Range Lights

There are 40 (20 pairs) of range lights in the PEI lighthouse family.  Each pair of range lights includes a front range and a rear range and mark the entrance to a harbour.  Range lights were used by boat captains to pilot their craft safely into harbour by visually lining up the front and rear range lights to get their heading.  For this reason, the front range is typically shorter and the rear range is taller. Range lights often have a vertical red stripe on them as day marks to help the pilot visually line up the pair of lights to find their heading.

One range light – Leard’s Front Range in Victoria-by-the-Sea has been converted to the Victoria Seaport Museum.

Brighton Beach Front Range


The Brighton Front Range is a white square tower with steeply sloping sides stands 12.4m(40.7ft). It rests on a concrete foundation, slightly larger then the actual size of the lighthouse, in the waters of Hillsborough River adjacent to the stone sea wall on Brighton Beach .

It has a small lantern with a window facing seaward to show the navigation light. The red lantern is decorated with white maple leaves. There is a narrow wooden lantern deck surmounted on the tower. The deck is surrounded by a metal railing and is supported by simple metal brackets. Below this there is a vertical striped red day mark facing seaward.

The Federal Heritage Building Review Office report notes the following: "The apparently random and asymmetrical placement of its windows distracts from the river elevation." The door and windows are topped by shed dormers.

Driving Directions:

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Red Sands Shore Drive - From Highway 1 (University Avenue) in downtown Charlottetown, turn southwest on Euston Street and continue straight (the road will become Brighton Road) until the road ends. Turn right onto Queen Elizabeth Drive and then left onto York Lane where you will find the Brighton Beach Range Front Lighthouse.

The lighthouse is owned by the Canadian Government. Grounds/tower closed.

GPS Coordinates: 46 13 50.5N 63 08 51.2W

Technical Data
  • Status: Active
  • FHBRO Number: 90-252
  • LOL number: 994
  • Date Built: 1889-90
  • Electrification and De-staffing Dates: unknown
  • Nominal Range: 13 NAUTICAL MILES
  • Focal Height: 11.0m, 36'
  • Light: Fixed Yellow
  • Tower height: 12.4m, 40'7"
Historic Data

Construction began on the first set of Brighton Beach Range Lights in 1889, and the beacons were put into operation on the opening of general navigation in 1890. A second pair of range lights was established on “Haszard’s farm” at the same time, and together these two sets of lights helped mariners navigate a thirty-foot channel through Hillsborough Bay and into Charlottetown Harbour.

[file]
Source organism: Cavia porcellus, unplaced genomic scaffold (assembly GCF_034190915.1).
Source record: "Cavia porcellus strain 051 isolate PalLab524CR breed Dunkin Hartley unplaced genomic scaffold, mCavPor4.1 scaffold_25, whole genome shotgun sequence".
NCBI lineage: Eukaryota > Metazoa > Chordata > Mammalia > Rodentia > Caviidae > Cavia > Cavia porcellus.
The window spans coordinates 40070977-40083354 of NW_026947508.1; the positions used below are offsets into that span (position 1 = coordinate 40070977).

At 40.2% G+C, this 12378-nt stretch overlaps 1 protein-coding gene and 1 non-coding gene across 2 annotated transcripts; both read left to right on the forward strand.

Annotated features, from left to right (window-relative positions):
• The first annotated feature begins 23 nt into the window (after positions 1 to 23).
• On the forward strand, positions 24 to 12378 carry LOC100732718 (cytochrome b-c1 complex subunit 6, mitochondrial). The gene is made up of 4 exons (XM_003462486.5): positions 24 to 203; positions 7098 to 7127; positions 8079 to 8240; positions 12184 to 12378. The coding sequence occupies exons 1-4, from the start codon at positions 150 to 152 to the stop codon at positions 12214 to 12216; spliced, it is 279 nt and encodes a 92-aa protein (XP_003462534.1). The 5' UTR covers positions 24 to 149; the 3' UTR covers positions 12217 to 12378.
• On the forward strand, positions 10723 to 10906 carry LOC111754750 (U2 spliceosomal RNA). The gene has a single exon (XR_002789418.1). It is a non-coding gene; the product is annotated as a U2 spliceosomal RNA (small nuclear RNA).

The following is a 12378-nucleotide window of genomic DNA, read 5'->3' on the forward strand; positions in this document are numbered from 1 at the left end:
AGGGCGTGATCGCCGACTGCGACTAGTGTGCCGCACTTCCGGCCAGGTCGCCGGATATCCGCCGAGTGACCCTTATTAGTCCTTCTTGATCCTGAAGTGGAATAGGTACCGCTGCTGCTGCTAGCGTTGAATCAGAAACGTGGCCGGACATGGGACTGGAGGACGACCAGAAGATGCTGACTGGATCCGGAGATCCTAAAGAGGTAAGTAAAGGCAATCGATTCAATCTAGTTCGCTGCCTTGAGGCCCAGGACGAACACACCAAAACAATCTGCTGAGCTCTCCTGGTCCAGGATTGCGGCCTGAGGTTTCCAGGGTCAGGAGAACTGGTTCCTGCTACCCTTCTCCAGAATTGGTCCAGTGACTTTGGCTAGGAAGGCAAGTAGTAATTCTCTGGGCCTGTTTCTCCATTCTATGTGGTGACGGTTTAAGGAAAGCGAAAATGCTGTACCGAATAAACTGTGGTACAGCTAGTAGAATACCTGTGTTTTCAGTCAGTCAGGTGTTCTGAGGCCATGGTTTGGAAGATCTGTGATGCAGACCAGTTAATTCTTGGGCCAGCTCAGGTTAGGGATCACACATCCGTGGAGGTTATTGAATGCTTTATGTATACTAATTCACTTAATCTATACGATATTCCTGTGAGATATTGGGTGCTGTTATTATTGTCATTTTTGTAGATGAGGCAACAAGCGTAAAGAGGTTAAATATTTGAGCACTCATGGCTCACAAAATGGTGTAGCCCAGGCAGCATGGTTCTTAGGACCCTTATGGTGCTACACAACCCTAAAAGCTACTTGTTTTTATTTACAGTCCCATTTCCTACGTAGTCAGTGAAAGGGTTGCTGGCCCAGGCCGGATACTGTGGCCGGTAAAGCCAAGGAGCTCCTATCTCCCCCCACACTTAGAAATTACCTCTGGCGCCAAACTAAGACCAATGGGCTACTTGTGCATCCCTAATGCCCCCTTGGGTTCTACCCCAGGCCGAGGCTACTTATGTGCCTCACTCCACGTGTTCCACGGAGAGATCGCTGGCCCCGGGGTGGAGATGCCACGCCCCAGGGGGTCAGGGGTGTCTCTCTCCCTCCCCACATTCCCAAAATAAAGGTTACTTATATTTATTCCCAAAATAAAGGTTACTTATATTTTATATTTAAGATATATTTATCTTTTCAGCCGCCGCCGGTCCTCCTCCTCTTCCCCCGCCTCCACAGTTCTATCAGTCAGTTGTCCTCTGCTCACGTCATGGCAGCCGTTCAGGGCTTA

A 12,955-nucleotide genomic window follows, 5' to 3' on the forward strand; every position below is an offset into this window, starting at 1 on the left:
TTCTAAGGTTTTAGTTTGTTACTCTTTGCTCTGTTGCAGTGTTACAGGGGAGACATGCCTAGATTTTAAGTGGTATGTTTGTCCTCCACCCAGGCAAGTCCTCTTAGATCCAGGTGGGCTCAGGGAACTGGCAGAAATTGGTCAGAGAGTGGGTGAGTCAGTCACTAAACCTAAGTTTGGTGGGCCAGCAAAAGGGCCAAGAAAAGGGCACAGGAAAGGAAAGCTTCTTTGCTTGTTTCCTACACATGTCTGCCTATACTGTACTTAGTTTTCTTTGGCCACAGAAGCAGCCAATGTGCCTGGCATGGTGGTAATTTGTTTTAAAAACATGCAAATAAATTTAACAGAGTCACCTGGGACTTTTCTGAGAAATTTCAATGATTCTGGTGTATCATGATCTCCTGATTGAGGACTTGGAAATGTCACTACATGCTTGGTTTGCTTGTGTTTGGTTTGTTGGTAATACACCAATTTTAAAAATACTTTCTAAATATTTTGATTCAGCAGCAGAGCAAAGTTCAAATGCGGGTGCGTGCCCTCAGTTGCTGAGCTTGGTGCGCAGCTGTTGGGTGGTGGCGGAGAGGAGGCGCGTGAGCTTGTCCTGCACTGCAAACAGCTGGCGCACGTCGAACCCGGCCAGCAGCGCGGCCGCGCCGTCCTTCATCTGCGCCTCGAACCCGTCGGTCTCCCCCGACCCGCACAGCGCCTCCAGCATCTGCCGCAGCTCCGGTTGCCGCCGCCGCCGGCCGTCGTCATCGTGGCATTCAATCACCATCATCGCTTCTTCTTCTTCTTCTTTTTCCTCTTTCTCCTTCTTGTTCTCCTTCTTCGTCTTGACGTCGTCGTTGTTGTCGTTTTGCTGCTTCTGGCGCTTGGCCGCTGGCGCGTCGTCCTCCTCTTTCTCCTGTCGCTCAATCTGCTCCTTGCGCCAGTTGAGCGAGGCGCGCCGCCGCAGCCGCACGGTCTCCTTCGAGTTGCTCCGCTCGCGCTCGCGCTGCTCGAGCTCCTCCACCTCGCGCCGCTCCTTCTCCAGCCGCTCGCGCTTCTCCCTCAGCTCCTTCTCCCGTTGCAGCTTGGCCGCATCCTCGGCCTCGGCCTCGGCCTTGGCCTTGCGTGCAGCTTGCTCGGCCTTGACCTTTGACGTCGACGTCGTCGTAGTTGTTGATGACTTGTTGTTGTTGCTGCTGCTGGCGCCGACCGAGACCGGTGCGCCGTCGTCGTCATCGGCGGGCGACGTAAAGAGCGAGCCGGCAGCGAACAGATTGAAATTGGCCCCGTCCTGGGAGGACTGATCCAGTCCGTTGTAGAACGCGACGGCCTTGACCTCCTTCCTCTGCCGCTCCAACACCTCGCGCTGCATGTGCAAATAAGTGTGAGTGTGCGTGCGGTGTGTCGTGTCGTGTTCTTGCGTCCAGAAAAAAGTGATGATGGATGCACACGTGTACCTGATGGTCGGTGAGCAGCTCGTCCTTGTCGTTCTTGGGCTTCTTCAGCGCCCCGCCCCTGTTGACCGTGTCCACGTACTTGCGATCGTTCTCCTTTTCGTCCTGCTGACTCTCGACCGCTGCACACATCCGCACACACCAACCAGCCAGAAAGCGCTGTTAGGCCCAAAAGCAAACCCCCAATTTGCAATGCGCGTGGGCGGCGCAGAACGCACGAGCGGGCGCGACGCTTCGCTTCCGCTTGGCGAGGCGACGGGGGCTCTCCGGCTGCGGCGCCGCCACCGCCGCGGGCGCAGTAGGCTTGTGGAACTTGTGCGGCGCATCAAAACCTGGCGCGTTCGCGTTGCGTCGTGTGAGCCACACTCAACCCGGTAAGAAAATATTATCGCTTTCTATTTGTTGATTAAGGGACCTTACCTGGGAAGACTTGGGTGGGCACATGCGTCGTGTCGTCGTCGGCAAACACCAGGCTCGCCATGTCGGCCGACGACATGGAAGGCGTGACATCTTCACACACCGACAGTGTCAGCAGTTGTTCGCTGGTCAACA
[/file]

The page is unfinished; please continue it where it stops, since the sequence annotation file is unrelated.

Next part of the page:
These early lights were fixed red and shown from reflector lanterns hoisted atop a mast which had a shed at its base. There was a diamond-shaped slat-work mounted on either side of the mast to serve as a day mark.

The front range was 12.2 m high(40 feet tall)and was on the n/w corner of the breakwater on Hon.GW Howlan’s property.

The masts were replaced in 1892 by “skeleton towers built by James Handrahan for $383.90 .The upper parts of both towers were enclosed and surmounted by wooden lanterns that contained a catoptric illuminating apparatus. Front range was 12.2 m (40) feet tall and the back range was 15.2 m (50 feet) tall.

The sides of the towers facing the range line were slatted to make conspicuous day marks. Towers were painted white and the lantern rooms brown. In 1895, a 20 foot tall red diamond was painted on the seaward side of both rangelights to “make them more conspicuous as day beacons”. The lanterns were painted red at that time. The red diamonds were in use until the 1950’s when they were replaced by the current red vertical daymarks.

A new crib work foundation, twenty feet square and consisting seven tiers of hemlock timber, was built for the Front Range in 1907. The tower was moved in 1919 and again in 1926 when a new concrete foundation was built.

As late as 1934, the front range was still described as “a white skeleton tower with a slatted face, red-diamond on the seaward side” leading one to believe it must have been enclosed sometime after this date

In the winter of 2000 the Brighton Beach Front Range was severely damaged during a storm surge. During repair work, the top 6 m (20 feet) was removed and placed on the lawn of the adjacent property, while the lower 3.6 m (12 feet) had to be completely demolished and rebuilt from the ground up.

A 2009 proposal from the Canadian Coast Guard was rejected by Charlottetown City Council because it did not meet heritage standards. A later proposal was accepted and implemented.

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Lighthouse Keepers

1890-1898 - James Galvin, he earned $100/year.

1899-1909 - James Lewis - Following the death of keeper James Gavin, James Lewis was appointed keeper at the same $100. annual salary. Gavin’s family was given a gratuity of 2 month’s salary ($16.66).

1909-1911 - Francis W. Hughes

1911-19?? - J. Purcell

Current Owners/ Operators:

The City of Charlottetown

Special Events:

Brighton Beach Front Range Light became the first Prince Edward Island lighthouse to receive designation under the new Heritage Lighthouse Protection Act at a ceremony adjacent to the lighthouse.

On Thursday, September 12, 2013, the Honourable Gail Shea, Minister of Fisheries and Oceans, representing the Honourable Leona Aglukkaq, Canada's Environment Minister and Minister responsible for Parks Canada, participated in a ceremony which transferred the Brighton Beach Front Range from federal ownership to the City of Charlottetown.

The City of Charlottetown will ensure the protection and conservation of the Heritage Lighthouse for the future.